Statistical methods such as multiple linear regression (MLR) and classification and regression tree (CART) analysis were used to build prediction models for the levels of pollutant concentrations in Macao using meteorological and air quality historical data to three periods: (i) from 2013 to 2016, (ii) from 2015 to 2018, and (iii) from 2013 to 2018. The variables retained by the models were identical for nitrogen dioxide (NO2), particulate matter (PM10), PM2.5, but not for ozone (O3) Air pollution data from 2019 was used for validation purposes. The model for the 2013 to 2018 period was the one that performed best in prediction of the next-day concentrations levels in 2019, with high coefficient of determination (R2), between predicted and observed daily average concentrations (between 0.78 and 0.89 for all pollutants), and low root mean square error (RMSE), mean absolute error (MAE), and biases (BIAS). To understand if the prediction model was robust to extreme variations in pollutants concentration, a test was performed under the circumstances of a high pollution episode for PM2.5 and O3 during 2019, and the low pollution episode during the period of implementation of the preventive measures for COVID-19 pandemic. Regarding the high pollution episode, the period of the Chinese National Holiday of 2019 was selected, in which high concentration levels were identified for PM2.5 and O3, with peaks of daily concentration exceeding 55 μg/m3 and 400 μg/m3, respectively. The 2013 to 2018 model successfully predicted this high pollution episode with high coefficients of determination (of 0.92 for PM2.5 and 0.82 for O3). The low pollution episode for PM2.5 and O3 was identified during the 2020 COVID-19 pandemic period, with a low record of daily concentration for PM2.5 levels at 2 μg/m3 and O3 levels at 50 μg/m3, respectively. The 2013 to 2018 model successfully predicted the low pollution episode for PM2.5 and O3 with a high coefficient of determination (0.86 and 0.84, respectively). Overall, the results demonstrate that the statistical forecast model is robust and able to correctly reproduce extreme air pollution events of both high and low concentration levels. Full article
(This article belongs to the Special Issue Air Pollution Meteorology)
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Article
Meteorological Variables and Synoptic Patterns Associated with Air Pollutions in Eastern China during 2013–2018
Int. J. Environ. Res. Public Health 2020, 17(7), 2528; https://doi.org/10.3390/ijerph17072528 - 07 Apr 2020
Cited by 5 | Viewed by 926
Abstract
Steady meteorological conditions are important external factors affecting air pollution. In order to analyze how adverse meteorological variables affect air pollution, surface synoptic situation patterns and meteorological conditions during heavy pollution episodes are discussed. The results showed that there were 78 RPHPDs (regional [...] Read more.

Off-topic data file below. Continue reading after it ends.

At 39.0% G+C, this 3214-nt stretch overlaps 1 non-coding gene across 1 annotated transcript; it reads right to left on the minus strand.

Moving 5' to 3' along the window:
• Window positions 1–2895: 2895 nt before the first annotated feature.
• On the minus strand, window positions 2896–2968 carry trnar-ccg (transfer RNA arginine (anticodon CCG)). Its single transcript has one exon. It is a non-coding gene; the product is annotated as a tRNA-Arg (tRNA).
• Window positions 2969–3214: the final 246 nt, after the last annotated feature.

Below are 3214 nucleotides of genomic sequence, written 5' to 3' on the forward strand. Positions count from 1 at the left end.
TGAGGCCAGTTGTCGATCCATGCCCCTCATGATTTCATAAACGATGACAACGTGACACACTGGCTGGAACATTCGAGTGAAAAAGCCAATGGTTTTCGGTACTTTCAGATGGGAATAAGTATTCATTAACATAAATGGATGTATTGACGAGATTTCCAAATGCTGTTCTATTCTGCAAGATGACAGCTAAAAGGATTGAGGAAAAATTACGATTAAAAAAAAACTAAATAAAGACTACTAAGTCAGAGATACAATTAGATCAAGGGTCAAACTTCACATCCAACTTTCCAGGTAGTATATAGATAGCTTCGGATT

Steady meteorological conditions are important external factors affecting air pollution. In order to analyze how adverse meteorological variables affect air pollution, surface synoptic situation patterns and meteorological conditions during heavy pollution episodes are discussed. The results showed that there were 78 RPHPDs (regional PM2.5 pollution days) in Jiangsu, with a decreasing trend year by year. Winter had the most stable meteorological conditions, thus most RPHPDs appeared in winter, followed by autumn and summer, with the least days in spring. RPHPDs were classified into three patterns, respectively, as equalized pressure (EQP), advancing edge of a cold front (ACF) and inverted trough of low pressure (INT) according to the SLP (sea level pressure). RPHPDs under EQP were the most (51%), followed by ACF (37%); INT was the minimum (12%). Using statistical methods and meteorological condition data on RPHPDs from 2013 to 2017 to deduce the thresholds and 2018 as an independent dataset to validate the proposed thresholds, the threshold values of meteorological elements are summarized as follows. The probability of RPHPDs without rain was above 92% with the daily and hourly precipitation of all RPHPDs below 2.1 mm and 0.8 mm. Wind speed, RHs, inversion intensity(ITI), height difference in the temperature inversion(ITK), the lower height of temperature inversion (LHTI) and mixed-layer height (MLH) in terms of 25%–75% high probability range were respectively within 0.5–3.6 m s−1, 55%–92%, 0.7–4.0 °C 100 m −1, 42–576 m, 3–570 m, 200–1200 m. Two conditions should be considered: whether the pattern was EQP, ACF or INT and whether the eight meteorological elements are within the thresholds. If both criteria are met, PM2.5 particles tend to accumulate and air pollution diffusion conditions are poor. Unfavorable meteorological conditions are the necessary, but not sufficient condition for RPHPDs. Full article
(This article belongs to the Special Issue Air Pollution Meteorology)
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Review

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Review
Key Points in Air Pollution Meteorology
Int. J. Environ. Res. Public Health 2020, 17(22), 8349; https://doi.org/10.3390/ijerph17228349 - 11 Nov 2020
Cited by 2 | Viewed by 864
Abstract
Although emissions have a direct impact on air pollution, meteorological processes may influence inmission concentration, with the only way to control air pollution being through the rates emitted. This paper presents the close relationship between air pollution and meteorology following the scales of [...] Read more.
Although emissions have a direct impact on air pollution, meteorological processes may influence inmission concentration, with the only way to control air pollution being through the rates emitted. This paper presents the close relationship between air pollution and meteorology following the scales of atmospheric motion. In macroscale, this review focuses on the synoptic pattern, since certain weather types are related to pollution episodes, with the determination of these weather types being the key point of these studies. The contrasting contribution of cold fronts is also presented, whilst mathematical models are seen to increase the analysis possibilities of pollution transport. In mesoscale, land–sea and mountain–valley breezes may reinforce certain pollution episodes, and recirculation processes are sometimes favoured by orographic features. The urban heat island is also considered, since the formation of mesovortices determines the entry of pollutants into the city. At the microscale, the influence of the boundary layer height and its evolution are evaluated; in particular, the contribution of the low-level jet to pollutant transport and dispersion. Local meteorological variables have a major influence on calculations with the Gaussian plume model, whilst some eddies are features exclusive to urban environments. Finally, the impact of air pollution on meteorology is briefly commented on. Full article
(This article belongs to the Special Issue Air Pollution Meteorology)